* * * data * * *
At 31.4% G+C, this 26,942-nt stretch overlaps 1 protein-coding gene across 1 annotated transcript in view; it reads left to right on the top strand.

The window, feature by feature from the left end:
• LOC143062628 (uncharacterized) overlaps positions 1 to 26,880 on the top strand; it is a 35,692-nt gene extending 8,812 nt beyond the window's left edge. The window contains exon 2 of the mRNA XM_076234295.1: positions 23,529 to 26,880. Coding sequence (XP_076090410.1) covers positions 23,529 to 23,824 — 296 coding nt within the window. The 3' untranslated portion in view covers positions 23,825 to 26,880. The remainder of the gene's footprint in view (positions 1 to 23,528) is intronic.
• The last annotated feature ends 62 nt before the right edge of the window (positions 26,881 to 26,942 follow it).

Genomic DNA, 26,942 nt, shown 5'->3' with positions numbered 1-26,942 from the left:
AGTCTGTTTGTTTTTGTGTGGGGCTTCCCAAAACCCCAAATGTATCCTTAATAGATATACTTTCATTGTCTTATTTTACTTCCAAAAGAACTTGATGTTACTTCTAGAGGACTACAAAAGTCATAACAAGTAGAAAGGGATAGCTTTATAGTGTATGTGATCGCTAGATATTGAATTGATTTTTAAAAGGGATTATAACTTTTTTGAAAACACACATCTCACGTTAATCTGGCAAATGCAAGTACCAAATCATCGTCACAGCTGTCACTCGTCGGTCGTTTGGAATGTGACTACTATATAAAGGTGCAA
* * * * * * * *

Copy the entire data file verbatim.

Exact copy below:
At 31.4% G+C, this 26,942-nt stretch overlaps 1 protein-coding gene across 1 annotated transcript in view; it reads left to right on the top strand.

The window, feature by feature from the left end:
• LOC143062628 (uncharacterized) overlaps positions 1 to 26,880 on the top strand; it is a 35,692-nt gene extending 8,812 nt beyond the window's left edge. The window contains exon 2 of the mRNA XM_076234295.1: positions 23,529 to 26,880. Coding sequence (XP_076090410.1) covers positions 23,529 to 23,824 — 296 coding nt within the window. The 3' untranslated portion in view covers positions 23,825 to 26,880. The remainder of the gene's footprint in view (positions 1 to 23,528) is intronic.
• The last annotated feature ends 62 nt before the right edge of the window (positions 26,881 to 26,942 follow it).

Genomic DNA, 26,942 nt, shown 5'->3' with positions numbered 1-26,942 from the left:
AGTCTGTTTGTTTTTGTGTGGGGCTTCCCAAAACCCCAAATGTATCCTTAATAGATATACTTTCATTGTCTTATTTTACTTCCAAAAGAACTTGATGTTACTTCTAGAGGACTACAAAAGTCATAACAAGTAGAAAGGGATAGCTTTATAGTGTATGTGATCGCTAGATATTGAATTGATTTTTAAAAGGGATTATAACTTTTTTGAAAACACACATCTCACGTTAATCTGGCAAATGCAAGTACCAAATCATCGTCACAGCTGTCACTCGTCGGTCGTTTGGAATGTGACTACTATATAAAGGTGCAA